You would like to participate in ongoing projects organized by EFPT ? Please take some time to answer these surveys.

 

Violence against psychiatric trainees (VAPT) international survey

Coordinator: Victor Pereira-Sanchez (victorpsanchez@gmail.com), Research Working group
Violence against psychiatric trainees (VAPT) is an international project within the European Federation of Psychiatric Trainees (EFPT) which aims to assess the relevance and impact in different countries of assaults/aggressions to psychiatric trainees/residents by patients during their daily clinical work. Acknowledging that patients with mental disorders are not intrinsically violent, EFPT wants to raise awareness, improve the prevention and management policies and fight against stigma.
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Off-label Child and Adolescent Psychopharmacology survey

Coordinator: Teresa Gomez Alemany (teresa.gomez.alemany@gmail.com)

The European Federation of Psychiatric Trainees (EFPT) – CAP working group, thanks you for taking your time to fill out the survey on psychopharmacology in Child and Adolescent Psychiatry including off-label medication.

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Refugee and Mental Health Trainee Survey

The aim is to get feedback from psychiatric trainees’ regarding their experience and knowledge of issues related to the mental health of refugees and trauma prevention in this population.
Your responses will be absolutely anonymous and confidential. We do not need your name nor your contact details. To help protect your confidentiality, the survey will not contain information that will personally identify you. Your answers will be seen only by our research group. The findings of this study will be used for research purposes only.

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Milestone project

The MILESTONE project is an European initiative aiming to collect evidence and determine care gaps between Child and adolescent psychiatry and General Adult Psychiatry in current mental health services across health care systems in Europe.

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TYOT : Test Your Own Training

You may have already heard some rumors about the #TYOT (even before its official launch it has gained its own hashtag), that was nicknamed ‘Tripadvisor for psychiatry trainees’ during its presentation at the last European Congress of Psychiatry (Madrid, March 2016). However, #TYOT is much more than just a platform for trainees’ feedback. It offers a bottom up solution to the question how to raise awareness and increase the impact of European training guidelines, by addressing the primary end-users of psychiatry training: the trainees themselves.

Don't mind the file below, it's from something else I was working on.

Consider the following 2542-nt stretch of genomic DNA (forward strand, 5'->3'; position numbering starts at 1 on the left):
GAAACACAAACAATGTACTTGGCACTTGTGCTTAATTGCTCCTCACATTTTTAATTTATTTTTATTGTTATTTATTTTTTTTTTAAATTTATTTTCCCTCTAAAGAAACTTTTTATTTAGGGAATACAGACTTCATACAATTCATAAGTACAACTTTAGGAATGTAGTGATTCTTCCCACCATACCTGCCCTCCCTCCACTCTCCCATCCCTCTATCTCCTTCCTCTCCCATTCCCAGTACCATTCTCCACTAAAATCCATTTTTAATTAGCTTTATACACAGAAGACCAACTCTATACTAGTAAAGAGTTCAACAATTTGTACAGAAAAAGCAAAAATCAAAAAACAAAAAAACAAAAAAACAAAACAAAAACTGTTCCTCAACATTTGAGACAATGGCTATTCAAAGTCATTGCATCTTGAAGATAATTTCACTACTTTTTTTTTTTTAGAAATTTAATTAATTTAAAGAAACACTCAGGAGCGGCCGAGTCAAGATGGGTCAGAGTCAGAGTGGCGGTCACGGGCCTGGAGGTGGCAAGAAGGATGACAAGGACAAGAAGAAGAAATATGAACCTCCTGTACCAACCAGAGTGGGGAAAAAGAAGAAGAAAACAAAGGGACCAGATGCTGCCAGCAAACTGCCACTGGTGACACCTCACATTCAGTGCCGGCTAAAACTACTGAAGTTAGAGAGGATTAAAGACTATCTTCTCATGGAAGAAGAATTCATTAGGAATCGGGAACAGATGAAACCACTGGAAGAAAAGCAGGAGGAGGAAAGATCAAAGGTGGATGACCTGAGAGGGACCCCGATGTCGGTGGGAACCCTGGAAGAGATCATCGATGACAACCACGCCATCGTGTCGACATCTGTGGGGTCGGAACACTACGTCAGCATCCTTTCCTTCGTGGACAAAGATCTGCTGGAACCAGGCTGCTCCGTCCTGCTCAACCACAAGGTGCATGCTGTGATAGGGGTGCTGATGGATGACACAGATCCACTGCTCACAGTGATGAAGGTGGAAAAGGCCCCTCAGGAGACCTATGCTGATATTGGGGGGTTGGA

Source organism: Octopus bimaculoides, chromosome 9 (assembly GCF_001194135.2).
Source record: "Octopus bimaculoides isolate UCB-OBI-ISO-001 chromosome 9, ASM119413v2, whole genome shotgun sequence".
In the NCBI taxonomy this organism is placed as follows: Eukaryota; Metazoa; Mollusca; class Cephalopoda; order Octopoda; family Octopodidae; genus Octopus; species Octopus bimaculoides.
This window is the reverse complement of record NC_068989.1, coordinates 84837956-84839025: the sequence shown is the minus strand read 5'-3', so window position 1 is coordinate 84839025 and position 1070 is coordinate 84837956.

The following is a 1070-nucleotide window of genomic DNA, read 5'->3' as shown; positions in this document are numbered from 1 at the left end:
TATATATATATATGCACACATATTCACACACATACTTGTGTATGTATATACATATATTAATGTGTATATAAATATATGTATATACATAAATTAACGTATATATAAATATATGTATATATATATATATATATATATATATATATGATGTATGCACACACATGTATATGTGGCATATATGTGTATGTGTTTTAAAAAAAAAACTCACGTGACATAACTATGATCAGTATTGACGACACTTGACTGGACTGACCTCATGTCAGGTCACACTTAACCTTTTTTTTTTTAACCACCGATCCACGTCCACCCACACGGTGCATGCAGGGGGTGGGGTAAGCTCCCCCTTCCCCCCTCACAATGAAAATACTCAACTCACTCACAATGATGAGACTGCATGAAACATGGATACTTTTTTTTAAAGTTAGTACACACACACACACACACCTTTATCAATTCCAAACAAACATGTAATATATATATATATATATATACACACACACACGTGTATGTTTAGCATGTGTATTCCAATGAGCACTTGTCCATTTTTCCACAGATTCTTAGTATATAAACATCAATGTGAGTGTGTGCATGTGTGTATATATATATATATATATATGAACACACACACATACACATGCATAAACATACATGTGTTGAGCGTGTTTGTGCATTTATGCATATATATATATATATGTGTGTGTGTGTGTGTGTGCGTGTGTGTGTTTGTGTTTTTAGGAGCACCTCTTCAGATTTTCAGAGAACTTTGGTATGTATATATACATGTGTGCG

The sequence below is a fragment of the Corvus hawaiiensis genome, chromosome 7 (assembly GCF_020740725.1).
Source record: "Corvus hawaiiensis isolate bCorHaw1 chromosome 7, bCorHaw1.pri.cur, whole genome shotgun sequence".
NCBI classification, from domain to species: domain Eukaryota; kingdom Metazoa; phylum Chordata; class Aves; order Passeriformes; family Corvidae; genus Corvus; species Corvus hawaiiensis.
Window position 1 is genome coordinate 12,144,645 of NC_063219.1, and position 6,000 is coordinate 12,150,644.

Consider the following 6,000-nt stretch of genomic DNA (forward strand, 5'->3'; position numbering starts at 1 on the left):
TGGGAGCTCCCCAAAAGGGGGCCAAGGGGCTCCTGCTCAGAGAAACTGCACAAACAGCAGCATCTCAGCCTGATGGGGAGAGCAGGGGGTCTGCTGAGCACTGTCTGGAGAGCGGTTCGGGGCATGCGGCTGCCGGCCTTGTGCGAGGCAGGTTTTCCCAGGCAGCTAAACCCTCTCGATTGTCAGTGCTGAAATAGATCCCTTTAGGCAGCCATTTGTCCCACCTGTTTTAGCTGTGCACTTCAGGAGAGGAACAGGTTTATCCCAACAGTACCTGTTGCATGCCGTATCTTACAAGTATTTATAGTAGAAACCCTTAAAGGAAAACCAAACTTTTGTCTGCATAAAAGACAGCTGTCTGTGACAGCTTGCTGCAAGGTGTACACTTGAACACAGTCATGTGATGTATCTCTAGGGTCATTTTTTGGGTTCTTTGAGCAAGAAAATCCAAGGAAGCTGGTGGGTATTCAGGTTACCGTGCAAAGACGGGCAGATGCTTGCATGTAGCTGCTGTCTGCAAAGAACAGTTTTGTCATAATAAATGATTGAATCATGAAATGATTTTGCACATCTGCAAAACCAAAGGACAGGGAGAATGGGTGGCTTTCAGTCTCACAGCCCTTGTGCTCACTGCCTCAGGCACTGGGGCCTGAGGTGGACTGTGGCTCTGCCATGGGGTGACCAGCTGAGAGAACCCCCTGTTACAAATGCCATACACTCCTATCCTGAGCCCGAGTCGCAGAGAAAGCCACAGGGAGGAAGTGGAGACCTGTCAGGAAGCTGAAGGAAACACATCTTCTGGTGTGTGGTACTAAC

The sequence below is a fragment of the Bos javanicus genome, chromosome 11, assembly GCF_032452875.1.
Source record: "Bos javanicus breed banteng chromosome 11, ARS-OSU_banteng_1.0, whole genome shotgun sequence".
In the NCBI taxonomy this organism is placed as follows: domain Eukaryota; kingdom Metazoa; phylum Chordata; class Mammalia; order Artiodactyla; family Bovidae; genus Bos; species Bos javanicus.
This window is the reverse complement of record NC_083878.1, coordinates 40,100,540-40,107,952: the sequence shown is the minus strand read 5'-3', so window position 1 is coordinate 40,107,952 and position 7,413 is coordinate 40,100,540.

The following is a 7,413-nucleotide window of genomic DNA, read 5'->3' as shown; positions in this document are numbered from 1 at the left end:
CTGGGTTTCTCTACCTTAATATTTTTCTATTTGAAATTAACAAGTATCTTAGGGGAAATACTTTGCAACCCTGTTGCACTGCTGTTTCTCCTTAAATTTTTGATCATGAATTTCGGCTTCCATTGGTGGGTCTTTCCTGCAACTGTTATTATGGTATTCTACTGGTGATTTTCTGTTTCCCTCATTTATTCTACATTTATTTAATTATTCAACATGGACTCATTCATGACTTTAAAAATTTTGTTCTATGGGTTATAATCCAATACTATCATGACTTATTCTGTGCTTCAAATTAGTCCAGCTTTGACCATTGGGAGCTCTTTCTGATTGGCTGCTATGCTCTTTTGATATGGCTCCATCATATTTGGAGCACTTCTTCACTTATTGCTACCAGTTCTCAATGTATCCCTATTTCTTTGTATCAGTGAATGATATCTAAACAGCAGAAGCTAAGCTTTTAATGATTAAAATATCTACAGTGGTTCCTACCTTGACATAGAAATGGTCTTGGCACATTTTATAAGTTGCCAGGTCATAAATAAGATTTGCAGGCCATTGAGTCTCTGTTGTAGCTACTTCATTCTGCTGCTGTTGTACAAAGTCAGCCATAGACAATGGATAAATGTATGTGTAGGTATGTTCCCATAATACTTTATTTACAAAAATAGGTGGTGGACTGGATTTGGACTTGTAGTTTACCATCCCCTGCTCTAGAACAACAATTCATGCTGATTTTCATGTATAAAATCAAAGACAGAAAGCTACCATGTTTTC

Although guidelines to ensure the quality of postgraduate psychiatric training in Europe are provided both by EFPT statements and UEMS recommendations, actual training conditions in different European countries have been documented to vary widely. Furthermore, besides those of you who are actively involved as enthusiastic country delegates to EFPT, most other trainees are unaware of the existence of such guidelines.

To address these problems, #TYOT brings you an easy-to-use online tool that allows any trainee to assess immediately how their own training compares in relation to the European standards. EFPT hopes that this will empower trainees all over Europe both in their own setting and in general (through revision of recommendations).

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EFPT Involuntary Treatment Throughout Europe Survey

Did you know, that:
In Vienna there are no closed psychiatric wards (except in forensic psychiatry)?
In Austria legislation leaves it open to every region to decide, whether there should be open or closed psychiatric wards?
In the UK acute psychiatric patients are isolated in „seclusion rooms“ where there is only a soft mattress inside the room.In addition, they never use mechanical restraintment methods, such as belts?
In Greece the number of nurses on a shift does not increase (there could be 2 nurses in charge of >30 patients), irrespective of the number of acute patients.
In Switzerland there are belt-beds and seclusion rooms?
In Portugal acute patients are premedicated by the emergency doctors and then transfered to the acute psychiatric ward?

Most doctors working In psychiatry in Europe have experience with patients subjected to coercive measures. Will we end up so accustomed to the practices we see around us, that we lose the ability to think critically about what we do, but are drawn into a kind of mass suggestion? It is easy to tell yourself, that “coercion is a necessary evil.”

Nevertheless, there are major differences around Europe of the type of compulsive actions patients are exposed to. Why is it “necessary” to tie patients to a bed in Norway several times each day, while in England they use soft cussions?

Go to the survey